The yeast Sir2 (silent information regulator-2) protein functions as an NAD+-dependent histone deacetylase to silence gene expression from the mating-type locus, tolomeres and rDNA and also promotes longevity and genome stability in response to calorie restriction. Homologues of yeast Sir2 have been identified in the three domains of bacteria, archaea and eukaryotes; in mammalian cells, Sir2 proteins also deacetylate non-histone proteins such as the p53 tumour suppressor protein, α-tubulin and forkhead transcription factors to mediate diverse biological processes including metabolism, cell motility and cancer. We have determined the X-ray crystal structure of a Sir2 homologue from yeast Hst2 (yHst2), in various liganded forms, including the yHst2/acetyl-Lys-16 histone H4/NAD+ ternary complex; we have also performed related biochemical studies to address the conserved mode of catalysis by these enzymes as well as the distinguishing features that allow different members of the family to target their respective cognate substrates. These studies have implications for the structure-based design of Sir2-specific small molecule compounds, which might modulate Sir2 function for therapeutic application.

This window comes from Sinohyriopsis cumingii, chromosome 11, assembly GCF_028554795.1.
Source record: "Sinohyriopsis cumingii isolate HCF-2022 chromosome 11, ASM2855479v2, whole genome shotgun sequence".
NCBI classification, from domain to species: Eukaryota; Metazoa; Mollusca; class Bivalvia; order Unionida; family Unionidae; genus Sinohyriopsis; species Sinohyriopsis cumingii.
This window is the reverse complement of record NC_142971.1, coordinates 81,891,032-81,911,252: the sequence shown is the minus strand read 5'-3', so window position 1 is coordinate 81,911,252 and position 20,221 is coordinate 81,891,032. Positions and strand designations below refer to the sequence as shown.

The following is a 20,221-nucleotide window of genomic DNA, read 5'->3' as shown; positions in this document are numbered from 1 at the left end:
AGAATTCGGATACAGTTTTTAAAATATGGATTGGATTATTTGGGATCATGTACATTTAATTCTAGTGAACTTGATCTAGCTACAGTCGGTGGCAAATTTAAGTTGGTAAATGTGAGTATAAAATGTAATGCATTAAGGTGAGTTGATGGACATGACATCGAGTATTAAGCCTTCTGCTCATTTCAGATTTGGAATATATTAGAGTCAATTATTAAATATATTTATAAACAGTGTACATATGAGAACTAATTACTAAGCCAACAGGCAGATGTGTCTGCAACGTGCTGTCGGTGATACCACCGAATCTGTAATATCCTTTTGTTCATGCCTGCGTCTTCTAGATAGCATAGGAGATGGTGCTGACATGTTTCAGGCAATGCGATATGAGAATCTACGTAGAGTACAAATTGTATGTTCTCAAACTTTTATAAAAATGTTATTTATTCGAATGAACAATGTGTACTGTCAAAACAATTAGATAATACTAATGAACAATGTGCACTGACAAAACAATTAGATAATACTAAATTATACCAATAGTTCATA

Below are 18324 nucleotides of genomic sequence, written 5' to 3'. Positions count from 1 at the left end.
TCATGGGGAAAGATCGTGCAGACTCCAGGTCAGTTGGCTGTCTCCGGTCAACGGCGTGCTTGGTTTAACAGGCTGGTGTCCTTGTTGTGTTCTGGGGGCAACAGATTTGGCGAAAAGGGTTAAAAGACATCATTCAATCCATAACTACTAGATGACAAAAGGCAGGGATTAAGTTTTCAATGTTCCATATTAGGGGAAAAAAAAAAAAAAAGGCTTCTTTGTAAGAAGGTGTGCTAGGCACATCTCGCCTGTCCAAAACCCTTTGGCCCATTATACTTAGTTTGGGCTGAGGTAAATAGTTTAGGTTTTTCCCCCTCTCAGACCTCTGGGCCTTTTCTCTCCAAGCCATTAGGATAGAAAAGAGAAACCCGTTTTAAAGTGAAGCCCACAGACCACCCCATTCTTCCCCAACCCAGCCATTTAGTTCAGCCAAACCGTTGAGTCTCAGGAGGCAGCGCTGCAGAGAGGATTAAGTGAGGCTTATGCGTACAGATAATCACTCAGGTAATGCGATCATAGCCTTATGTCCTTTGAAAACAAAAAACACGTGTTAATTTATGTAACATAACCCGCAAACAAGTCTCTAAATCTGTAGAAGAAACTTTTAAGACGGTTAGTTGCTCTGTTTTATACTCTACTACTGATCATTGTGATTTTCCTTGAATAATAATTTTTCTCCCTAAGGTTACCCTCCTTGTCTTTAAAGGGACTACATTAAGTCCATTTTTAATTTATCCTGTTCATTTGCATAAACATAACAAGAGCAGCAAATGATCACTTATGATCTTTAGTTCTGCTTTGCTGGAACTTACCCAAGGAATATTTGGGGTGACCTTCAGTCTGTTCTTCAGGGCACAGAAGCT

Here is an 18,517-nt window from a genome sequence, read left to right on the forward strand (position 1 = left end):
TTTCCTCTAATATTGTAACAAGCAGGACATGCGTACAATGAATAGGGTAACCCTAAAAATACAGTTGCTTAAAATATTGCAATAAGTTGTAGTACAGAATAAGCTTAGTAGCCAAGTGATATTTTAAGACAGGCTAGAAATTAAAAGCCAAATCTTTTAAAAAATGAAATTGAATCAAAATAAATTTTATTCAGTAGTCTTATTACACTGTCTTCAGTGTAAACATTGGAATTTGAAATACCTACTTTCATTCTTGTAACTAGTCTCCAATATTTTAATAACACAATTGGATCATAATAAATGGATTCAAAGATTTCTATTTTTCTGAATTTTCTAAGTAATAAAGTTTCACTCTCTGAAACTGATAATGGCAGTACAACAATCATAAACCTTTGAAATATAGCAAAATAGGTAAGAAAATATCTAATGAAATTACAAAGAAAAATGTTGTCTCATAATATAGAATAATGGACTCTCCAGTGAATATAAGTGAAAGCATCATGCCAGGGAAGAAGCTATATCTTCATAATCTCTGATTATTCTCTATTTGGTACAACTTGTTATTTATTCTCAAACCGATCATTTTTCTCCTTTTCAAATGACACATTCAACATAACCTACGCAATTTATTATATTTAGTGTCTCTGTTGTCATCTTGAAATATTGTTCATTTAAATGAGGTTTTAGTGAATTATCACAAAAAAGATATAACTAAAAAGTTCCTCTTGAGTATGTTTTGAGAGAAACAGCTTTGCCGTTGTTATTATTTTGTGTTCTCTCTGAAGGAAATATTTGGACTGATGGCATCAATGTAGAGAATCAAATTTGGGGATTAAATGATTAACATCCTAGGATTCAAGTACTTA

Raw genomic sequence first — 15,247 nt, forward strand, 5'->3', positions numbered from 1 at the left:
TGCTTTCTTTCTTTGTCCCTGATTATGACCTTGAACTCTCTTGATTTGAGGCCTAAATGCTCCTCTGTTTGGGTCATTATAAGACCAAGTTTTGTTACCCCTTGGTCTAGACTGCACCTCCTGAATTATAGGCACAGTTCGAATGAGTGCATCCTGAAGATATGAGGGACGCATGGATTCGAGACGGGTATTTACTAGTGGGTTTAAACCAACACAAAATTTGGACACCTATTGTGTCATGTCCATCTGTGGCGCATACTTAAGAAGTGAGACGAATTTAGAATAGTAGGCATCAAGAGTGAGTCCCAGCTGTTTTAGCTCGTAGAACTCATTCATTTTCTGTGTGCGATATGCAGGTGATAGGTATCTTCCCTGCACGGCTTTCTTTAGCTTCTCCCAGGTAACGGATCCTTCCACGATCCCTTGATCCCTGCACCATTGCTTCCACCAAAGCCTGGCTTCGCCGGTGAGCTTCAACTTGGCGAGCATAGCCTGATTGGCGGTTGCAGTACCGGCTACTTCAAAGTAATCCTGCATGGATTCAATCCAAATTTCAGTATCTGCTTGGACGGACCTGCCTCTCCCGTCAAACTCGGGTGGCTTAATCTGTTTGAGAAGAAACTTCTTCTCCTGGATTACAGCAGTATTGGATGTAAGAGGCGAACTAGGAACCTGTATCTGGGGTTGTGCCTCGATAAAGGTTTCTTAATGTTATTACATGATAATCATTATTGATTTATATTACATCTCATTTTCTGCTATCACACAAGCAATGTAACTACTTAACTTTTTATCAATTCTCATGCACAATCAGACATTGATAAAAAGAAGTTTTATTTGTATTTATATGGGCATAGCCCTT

Skip Nav Destination
- PDF Icon PDF LinkFront Matter
- PDF Icon PDF LinkTable of Contents
Conference Article| October 26 2004
Structure and chemistry of the Sir2 family of NAD+-dependent histone/protein deactylases
R. Marmorstein 1
1The Wistar Institute and Department of Chemistry, University of Pennsylvania, Philadelphia, PA 19104, U.S.A.
Search for other works by this author on:
Biochem Soc Trans (2004) 32 (6): 904–909.
June 28 2004
R. Marmorstein; Structure and chemistry of the Sir2 family of NAD+-dependent histone/protein deactylases. Biochem Soc Trans 1 November 2004; 32 (6): 904–909. doi: https://doi.org/10.1042/BST0320904
Download citation file:
Don't already have an account? Register
Sign in to your personal account
You could not be signed in. Please check your email address / username and password and try again.
Could not validate captcha. Please try again.
Sign in via your InstitutionSign in via your Institution
Get Access To This Article
Buy This Article